A new bill that aims to amend Decree-Law 67/99/M, which establishes the general rules for teaching staff at the Education and Youth Affairs Bureau (DSEJ), as well as its statutory regulations, aims to increase the work mobility of permanent teachers working in Macau public schools. This constitutes a significant change to the laws and regulations currently in force, which restrict the mobility of teachers on temporary contracts, said the Chairman of the Third Standing Committee of the Legislative Assembly (AL) Vong Hin Fai in a media briefing after a meeting yesterday afternoon.
During the first committee meeting to discuss the details of this new bill, Vong noted that many topics were raised, including increasing the scope for teaching staff mobility and the fact that the new law, contrary to what is currently in force, excludes the teachers’ assistants also working in public schools.
According to the chairman of the committee, the complexity of the law and the need to match it with other regulations in force, such as the General Regulation of the Civil Servants (ETAPM), has led to some concerns from the AL legal advisors.
“The committee members have paid special attention to the object of the bill, which is the statutory rules of the teachers. We heard explanations from the AL legal advisors and we decided to rename the law to start with. Because, according to Article 4, the scope of the law regarding whom it concerns was reduced.”
According to Vong, the new name will be the ‘Statute of the Non-Tertiary Education Teachers of the Macau Official Schools,’ explaining that this happens because the bill applied to teachers only, excluding the administrative and leadership roles, as well as other auxiliary staff from the schools and namely teachers’ assistants.
The exclusion of assistants in the bill was one of the topics that raised concerns, with Vong noting that by the suggestion of many of the lawmakers that made up the committee, they are calling for a clearer explanation from the government.
The issue on the line is whether or not the government wants to enforce a transition rule for such staff, or, following the legislation logic, if the staff excluded by the law immediately and automatically become included in the ETAPM after the approval of this law.
Vong said it was necessary to clarify this with the government, since there are significant differences between the regulation in force and the ETAPM, adding that a transition period and a specific rule for that could help to ensure that these staff members “would not lose any rights previously granted to them.”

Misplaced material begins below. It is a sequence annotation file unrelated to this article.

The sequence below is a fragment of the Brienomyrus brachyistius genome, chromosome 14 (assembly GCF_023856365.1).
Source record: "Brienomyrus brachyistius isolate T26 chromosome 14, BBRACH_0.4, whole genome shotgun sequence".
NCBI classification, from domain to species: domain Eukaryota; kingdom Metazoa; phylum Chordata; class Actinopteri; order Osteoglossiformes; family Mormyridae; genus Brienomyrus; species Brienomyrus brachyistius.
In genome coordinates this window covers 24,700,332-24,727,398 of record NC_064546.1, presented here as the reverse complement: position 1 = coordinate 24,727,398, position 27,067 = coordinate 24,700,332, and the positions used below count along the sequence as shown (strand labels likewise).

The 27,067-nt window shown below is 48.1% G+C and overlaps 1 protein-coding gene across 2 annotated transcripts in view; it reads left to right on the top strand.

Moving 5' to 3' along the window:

Vong also disclosed that on the first day of analysis of the bill, around 32 of its articles were discussed and seven completely new articles were added to the bill in an attempt to clarify it.
Teachers’ mobility and hiring systems require clarification
Related to the new mobility of the teaching staff is also the system that allows hiring temporary teachers “in case of need.”
The lawmakers of the Third Standing Committee believe that the government must present a clearer justification and clarification of the process.
“First, it looks like the new law contradicts the ETAPM by saying that permanent teachers will be included in the mobility process with an aim to make the system more flexible, and the suppression of sudden needs in different schools and even of different school levels,” Vong said.
He added that while it is accepted that this can work as an important tool to allow teachers to be transferred between different levels when needed, it is opposed to the ETAPM rule that says that non-permanent civil servants are included on mobility programs.
“Besides, there is another problem regarding the rule that states that this process can be used in cases of ‘lack of teachers’ and that in ‘special cases’ other teachers can be hired on an individual temporary working contract.”
He explained that this fact causes doubt among committee members who find that ‘according to the needs of the system’ is a very broad concept that can be potentially used to bypass the centralized recruitment systems in force.
“Who will decide this need?” Vong asked, adding, “Is it the Secretary [for Social Affairs and Culture], the director the DSEJ or is it the principal of a school? We will ask the government to clarify this.”
Teachers bill very complex and confusing, says Pereira Coutinho
Leaving the Third Standing Committee meeting, the lawmaker José Pereira Coutinho briefly expressed his opinion that the new bill is very complex and anticipated that a long period of discussion would be necessary before it proceeds to the plenary session for the final reading.
“There are many co-related and intertwined articles in this law, and it is written in a quite confusing manner,” Pereira Coutinho told the Times, hinting that there are many aspects of the new bill that need to be clarified and harmonized with other Civil Servants regulations.